Doubling Doug Mirabelli: Other than his moderately homophobic behavior on "Queer Eye For the Straight Guy", Douglas has done little of note this season. Who thought that episode wasn't going to be offensive?

Kelly Shoppach: Somehow managed to strike out more times than he actually went to the plate.

Kevin Millar: I've gotta say, I was getting entirely sick of the Kevin Millar act. Play like crap, talk your mouth off, pretend like you're important. He kept saying "wait for me to get hot", and then asked for hard foul liners to be counted as hits. Then, whether it was closing his stance or Olerud putting on the pressure, he actually did get hot. He may end up with .280, 15, 80 after all. And his defense is better than he gets credit for. Who woulda thought. Now, if he could just hit to right field...

John Olerud: The Ninth has always loved Johnny O, ever since he watched the Mets entirely collapse after they replaced him with Todd Zeile. He's got enough left in the tank to be a perfect fit for pinch hitting and defensive replacements. Should start no more than twice a week.

Mark Bellhorn: Here's the thing, Mark Bellhorn stinks. The strikeouts are a hilarious running joke, but there are worse things in the world. And you know what's one of 'em? A .355 slugging percentage. The only everyday second basemen worse is Orlando Hudson, but at least he's a gold glover. Mark's OPS is under .700, which is not really acceptable for a major leaguer. He's still a major leaguer, right? He's great around the bag, but the hitting must be addressed. The Ninth has long heralded the numbers Bellhorn put up last year, but if doesn't improve soon, Theo will have to make a move.

Ramon Vazquez: Possibly the biggest disappointment on the Sox. Sad, but true. Has been a wasted roster slot all year, and somewhere in there he has talent. Could've helped pick up the slack for Bellhorn, but it ain't happening. Anyone have Mike Lansing's cell phone number?

Edgar Renteria: Very good, but not great. What exactly were you expecting? Wouldn't mind if he opened up that batting stance a little, give him a chance to use that wall.

Bill Mueller: A key to the Red Sox offense. Have you noticed how well they've clicked since he started hitting? I hope you haven't, because then that last sentence would be kind of boring. Gives Boston that vital, Scott Brosius-esque hitter at the bottom of the lineup. He'll be a very interesting contract case this winter, largely because of....

Kevin Youkilis: Peter Gammons says Theo has him starting at third in '06. He's ready for it. Good enough gap power and a nice little .870 OPS in limited action. According to various reports, Youk has taken ground balls at every infield position including shortstop, so you know Francona wants him involved. Could he use a little Rogaine, sure, but which of us is perfect?

(We've gotten to the outfield. You, and more importantly I, have earned a cocktail.)

Manny Ramirez: Leads the league in OF assists. How odd. The AL began this season the way they did '03, pitching Manny religiously on the outside corner. While he can certainly hit that pitch, it's hard for even Manny to consistently knock it out of the park. So he started to jerk the ball, flying open in an effort to pull. It's taken Ramirez at least a month to get out of the habit, but it looks like he's starting to come around. If Manny's offense is your only concern though, you're living a charmed existence. Hit a rope tonight, by the way.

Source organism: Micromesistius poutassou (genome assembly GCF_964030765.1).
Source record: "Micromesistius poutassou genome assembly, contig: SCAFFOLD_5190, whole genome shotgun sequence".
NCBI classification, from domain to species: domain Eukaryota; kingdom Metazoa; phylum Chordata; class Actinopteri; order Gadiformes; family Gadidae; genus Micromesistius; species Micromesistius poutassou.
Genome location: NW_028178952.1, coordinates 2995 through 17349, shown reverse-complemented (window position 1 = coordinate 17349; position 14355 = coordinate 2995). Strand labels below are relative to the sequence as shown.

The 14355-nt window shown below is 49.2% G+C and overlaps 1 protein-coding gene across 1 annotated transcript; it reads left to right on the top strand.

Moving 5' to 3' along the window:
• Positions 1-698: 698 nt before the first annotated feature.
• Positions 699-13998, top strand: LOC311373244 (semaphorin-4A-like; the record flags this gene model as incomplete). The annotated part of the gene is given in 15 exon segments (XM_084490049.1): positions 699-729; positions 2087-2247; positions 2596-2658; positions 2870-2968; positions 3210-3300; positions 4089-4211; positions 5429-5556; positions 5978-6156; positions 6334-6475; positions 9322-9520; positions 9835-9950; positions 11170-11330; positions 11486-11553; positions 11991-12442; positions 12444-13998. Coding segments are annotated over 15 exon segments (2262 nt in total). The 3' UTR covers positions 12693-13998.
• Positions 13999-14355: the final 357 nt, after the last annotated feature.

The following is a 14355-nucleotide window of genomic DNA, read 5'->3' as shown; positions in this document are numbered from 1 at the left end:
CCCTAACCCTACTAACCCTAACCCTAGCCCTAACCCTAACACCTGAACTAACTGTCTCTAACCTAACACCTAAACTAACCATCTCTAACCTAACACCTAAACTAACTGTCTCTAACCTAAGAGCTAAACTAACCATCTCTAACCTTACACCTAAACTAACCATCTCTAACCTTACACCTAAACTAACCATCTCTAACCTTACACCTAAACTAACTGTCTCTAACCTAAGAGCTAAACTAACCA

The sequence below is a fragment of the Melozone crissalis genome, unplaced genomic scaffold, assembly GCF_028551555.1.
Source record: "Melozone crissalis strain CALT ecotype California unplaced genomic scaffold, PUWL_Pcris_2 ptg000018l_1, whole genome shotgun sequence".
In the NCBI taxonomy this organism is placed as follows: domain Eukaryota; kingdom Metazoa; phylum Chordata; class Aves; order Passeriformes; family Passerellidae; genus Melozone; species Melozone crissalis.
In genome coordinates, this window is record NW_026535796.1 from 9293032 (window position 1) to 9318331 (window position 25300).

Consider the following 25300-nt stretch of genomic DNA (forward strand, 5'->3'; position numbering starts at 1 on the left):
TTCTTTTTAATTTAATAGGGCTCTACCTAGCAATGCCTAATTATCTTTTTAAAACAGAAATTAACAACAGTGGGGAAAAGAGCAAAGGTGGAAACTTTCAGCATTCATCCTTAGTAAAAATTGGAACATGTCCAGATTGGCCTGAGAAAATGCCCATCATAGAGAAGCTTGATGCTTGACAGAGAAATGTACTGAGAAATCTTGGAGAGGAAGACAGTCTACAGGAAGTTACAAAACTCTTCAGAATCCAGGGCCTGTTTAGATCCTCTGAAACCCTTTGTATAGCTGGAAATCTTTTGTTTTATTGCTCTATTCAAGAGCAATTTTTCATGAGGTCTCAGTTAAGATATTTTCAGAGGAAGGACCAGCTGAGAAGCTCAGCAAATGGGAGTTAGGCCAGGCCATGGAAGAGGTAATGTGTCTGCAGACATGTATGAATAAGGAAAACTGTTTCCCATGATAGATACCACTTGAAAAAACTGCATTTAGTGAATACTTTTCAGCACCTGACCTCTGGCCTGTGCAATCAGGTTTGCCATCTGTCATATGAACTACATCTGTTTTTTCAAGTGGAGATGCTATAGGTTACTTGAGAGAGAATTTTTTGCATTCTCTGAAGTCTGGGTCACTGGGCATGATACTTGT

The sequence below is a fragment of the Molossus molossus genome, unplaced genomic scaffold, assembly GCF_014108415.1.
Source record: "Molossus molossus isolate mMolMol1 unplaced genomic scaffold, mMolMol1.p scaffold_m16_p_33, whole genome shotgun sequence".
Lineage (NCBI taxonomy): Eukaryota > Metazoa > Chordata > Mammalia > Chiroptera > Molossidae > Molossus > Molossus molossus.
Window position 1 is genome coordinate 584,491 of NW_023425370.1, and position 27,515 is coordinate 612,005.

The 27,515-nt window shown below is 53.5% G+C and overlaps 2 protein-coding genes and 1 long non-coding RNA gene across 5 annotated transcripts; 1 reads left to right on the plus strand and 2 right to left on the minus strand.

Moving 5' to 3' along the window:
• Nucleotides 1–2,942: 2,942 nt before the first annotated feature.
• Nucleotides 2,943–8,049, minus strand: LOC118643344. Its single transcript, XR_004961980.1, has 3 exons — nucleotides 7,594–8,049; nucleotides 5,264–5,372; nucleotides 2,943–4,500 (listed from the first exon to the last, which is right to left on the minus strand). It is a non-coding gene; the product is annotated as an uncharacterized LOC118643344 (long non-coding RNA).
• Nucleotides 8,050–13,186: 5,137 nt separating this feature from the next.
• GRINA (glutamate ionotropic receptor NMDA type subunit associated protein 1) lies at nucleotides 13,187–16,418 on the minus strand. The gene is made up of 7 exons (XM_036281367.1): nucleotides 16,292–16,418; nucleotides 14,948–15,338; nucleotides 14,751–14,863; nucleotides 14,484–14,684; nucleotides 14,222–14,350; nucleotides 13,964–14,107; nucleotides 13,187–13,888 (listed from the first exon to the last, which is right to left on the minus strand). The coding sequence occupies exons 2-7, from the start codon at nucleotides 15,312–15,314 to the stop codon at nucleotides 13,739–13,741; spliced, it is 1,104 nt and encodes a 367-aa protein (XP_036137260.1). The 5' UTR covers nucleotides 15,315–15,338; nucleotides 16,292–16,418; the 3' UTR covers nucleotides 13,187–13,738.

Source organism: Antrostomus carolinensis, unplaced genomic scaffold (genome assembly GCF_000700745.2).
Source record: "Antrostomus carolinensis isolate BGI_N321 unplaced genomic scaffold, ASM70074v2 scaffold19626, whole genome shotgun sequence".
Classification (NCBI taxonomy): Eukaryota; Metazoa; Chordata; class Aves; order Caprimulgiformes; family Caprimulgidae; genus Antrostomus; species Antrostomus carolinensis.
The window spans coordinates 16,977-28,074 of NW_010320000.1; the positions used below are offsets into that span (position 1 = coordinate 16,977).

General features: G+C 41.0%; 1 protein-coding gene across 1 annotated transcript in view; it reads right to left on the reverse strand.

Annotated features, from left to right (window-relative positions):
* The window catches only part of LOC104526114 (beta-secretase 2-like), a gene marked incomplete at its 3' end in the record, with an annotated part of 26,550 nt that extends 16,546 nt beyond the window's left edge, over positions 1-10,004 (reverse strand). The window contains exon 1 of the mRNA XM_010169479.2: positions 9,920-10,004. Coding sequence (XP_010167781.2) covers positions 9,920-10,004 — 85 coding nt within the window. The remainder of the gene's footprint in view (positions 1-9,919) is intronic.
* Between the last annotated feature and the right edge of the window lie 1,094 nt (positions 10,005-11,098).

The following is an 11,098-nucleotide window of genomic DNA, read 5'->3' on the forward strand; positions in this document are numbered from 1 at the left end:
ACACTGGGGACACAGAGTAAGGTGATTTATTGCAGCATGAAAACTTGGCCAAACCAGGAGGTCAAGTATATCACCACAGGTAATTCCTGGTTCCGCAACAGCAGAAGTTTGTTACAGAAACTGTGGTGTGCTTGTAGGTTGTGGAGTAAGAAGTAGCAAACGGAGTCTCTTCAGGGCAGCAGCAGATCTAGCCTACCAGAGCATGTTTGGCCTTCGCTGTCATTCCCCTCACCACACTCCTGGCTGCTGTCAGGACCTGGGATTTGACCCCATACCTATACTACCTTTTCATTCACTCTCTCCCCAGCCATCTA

Johnny Damon: More hits than any other AL'er, which is always nice. If there is a critique, it's the lack of power. Has had double digit home runs every year since '98 except for one, and right now Damon's got only two. But he's on pace for 115 runs scored, and that's what he's here for. Another tricky contract issue for the offseason, if only because Hanley Ramirez is going to play somewhere.

Trot Nixon: Cooled off a bit lately, as his OPS has dropped under .900, but having a very solid year. Wouldn't it be a good time to see if he can hang in against lefties just a little bit? If/when it comes playoff time, do you really want to see Jay Payton, or, more likely, Kapler-son getting starts? Maybe this is a dead issue, it's clearly never going to happen.

Jay Payton: A tricky situation. The guy wants to play, and I get it, The Ninth wants to play too. And if it weren't for this chronic knee problem and total lack of ability, I would. Problem is, he truly is a 4th outfielder. He's mostly started in his career, but for either bad teams or ones that needed a centerfielder. But there are still plenty of those clubs around, so if he wants 162, he could get it somewhere. Will probably get moved because Theo is a good guy, and because Kapler's presence is missed. He is what he is: good glove, decent stick. Have fun in Detroit.

David Ortiz: The best DH in baseball, an MVP candidate, and he looks funny when he runs. What more could you ask for? Oh, also he's ridiculously underpaid. Sure, we traded Jeff Bagwell for Larry Anderson, but Minnesota traded David Ortiz for an empty roster slot. Youch. We woulda thrown in Heathcliff Slocumb if they'd asked.

Ok, Sox are winning 9-4 and Bellhorn just struck out. It's sort of like watching Saturday Night Live and thinking, "wait, they're doing the Cheerleaders sketch again?". But they do, and it's always sort of fun. Anyway, we're almost caught up. Next time, the pitching...